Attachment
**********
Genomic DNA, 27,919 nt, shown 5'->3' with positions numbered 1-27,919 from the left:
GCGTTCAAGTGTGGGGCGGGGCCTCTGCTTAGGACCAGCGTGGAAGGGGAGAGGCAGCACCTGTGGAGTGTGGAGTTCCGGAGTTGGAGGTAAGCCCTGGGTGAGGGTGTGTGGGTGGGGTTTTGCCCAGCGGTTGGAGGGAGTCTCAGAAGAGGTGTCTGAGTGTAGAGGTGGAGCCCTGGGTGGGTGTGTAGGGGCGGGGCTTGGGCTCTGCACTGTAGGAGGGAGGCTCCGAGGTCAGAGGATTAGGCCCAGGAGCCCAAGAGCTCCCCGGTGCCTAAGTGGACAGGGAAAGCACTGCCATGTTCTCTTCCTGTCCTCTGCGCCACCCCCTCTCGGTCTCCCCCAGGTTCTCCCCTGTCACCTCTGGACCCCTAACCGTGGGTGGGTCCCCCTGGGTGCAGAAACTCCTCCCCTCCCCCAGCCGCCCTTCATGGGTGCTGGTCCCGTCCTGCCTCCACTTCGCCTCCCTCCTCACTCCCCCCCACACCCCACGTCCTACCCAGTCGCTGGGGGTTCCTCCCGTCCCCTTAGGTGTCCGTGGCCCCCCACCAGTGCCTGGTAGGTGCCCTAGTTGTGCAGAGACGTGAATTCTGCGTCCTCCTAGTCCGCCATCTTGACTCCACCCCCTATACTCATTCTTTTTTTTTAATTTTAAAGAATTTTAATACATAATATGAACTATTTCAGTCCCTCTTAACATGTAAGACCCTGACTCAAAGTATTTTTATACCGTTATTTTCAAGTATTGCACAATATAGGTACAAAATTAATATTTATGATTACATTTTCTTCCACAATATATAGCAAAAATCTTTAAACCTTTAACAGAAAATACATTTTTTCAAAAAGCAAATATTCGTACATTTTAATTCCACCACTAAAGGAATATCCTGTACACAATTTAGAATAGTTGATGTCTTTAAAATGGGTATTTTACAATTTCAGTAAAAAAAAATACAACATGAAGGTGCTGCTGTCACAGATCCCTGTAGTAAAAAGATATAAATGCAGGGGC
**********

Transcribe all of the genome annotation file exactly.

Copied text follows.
Genomic DNA, 27,919 nt, shown 5'->3' with positions numbered 1-27,919 from the left:
GCGTTCAAGTGTGGGGCGGGGCCTCTGCTTAGGACCAGCGTGGAAGGGGAGAGGCAGCACCTGTGGAGTGTGGAGTTCCGGAGTTGGAGGTAAGCCCTGGGTGAGGGTGTGTGGGTGGGGTTTTGCCCAGCGGTTGGAGGGAGTCTCAGAAGAGGTGTCTGAGTGTAGAGGTGGAGCCCTGGGTGGGTGTGTAGGGGCGGGGCTTGGGCTCTGCACTGTAGGAGGGAGGCTCCGAGGTCAGAGGATTAGGCCCAGGAGCCCAAGAGCTCCCCGGTGCCTAAGTGGACAGGGAAAGCACTGCCATGTTCTCTTCCTGTCCTCTGCGCCACCCCCTCTCGGTCTCCCCCAGGTTCTCCCCTGTCACCTCTGGACCCCTAACCGTGGGTGGGTCCCCCTGGGTGCAGAAACTCCTCCCCTCCCCCAGCCGCCCTTCATGGGTGCTGGTCCCGTCCTGCCTCCACTTCGCCTCCCTCCTCACTCCCCCCCACACCCCACGTCCTACCCAGTCGCTGGGGGTTCCTCCCGTCCCCTTAGGTGTCCGTGGCCCCCCACCAGTGCCTGGTAGGTGCCCTAGTTGTGCAGAGACGTGAATTCTGCGTCCTCCTAGTCCGCCATCTTGACTCCACCCCCTATACTCATTCTTTTTTTTTAATTTTAAAGAATTTTAATACATAATATGAACTATTTCAGTCCCTCTTAACATGTAAGACCCTGACTCAAAGTATTTTTATACCGTTATTTTCAAGTATTGCACAATATAGGTACAAAATTAATATTTATGATTACATTTTCTTCCACAATATATAGCAAAAATCTTTAAACCTTTAACAGAAAATACATTTTTTCAAAAAGCAAATATTCGTACATTTTAATTCCACCACTAAAGGAATATCCTGTACACAATTTAGAATAGTTGATGTCTTTAAAATGGGTATTTTACAATTTCAGTAAAAAAAAATACAACATGAAGGTGCTGCTGTCACAGATCCCTGTAGTAAAAAGATATAAATGCAGGGGC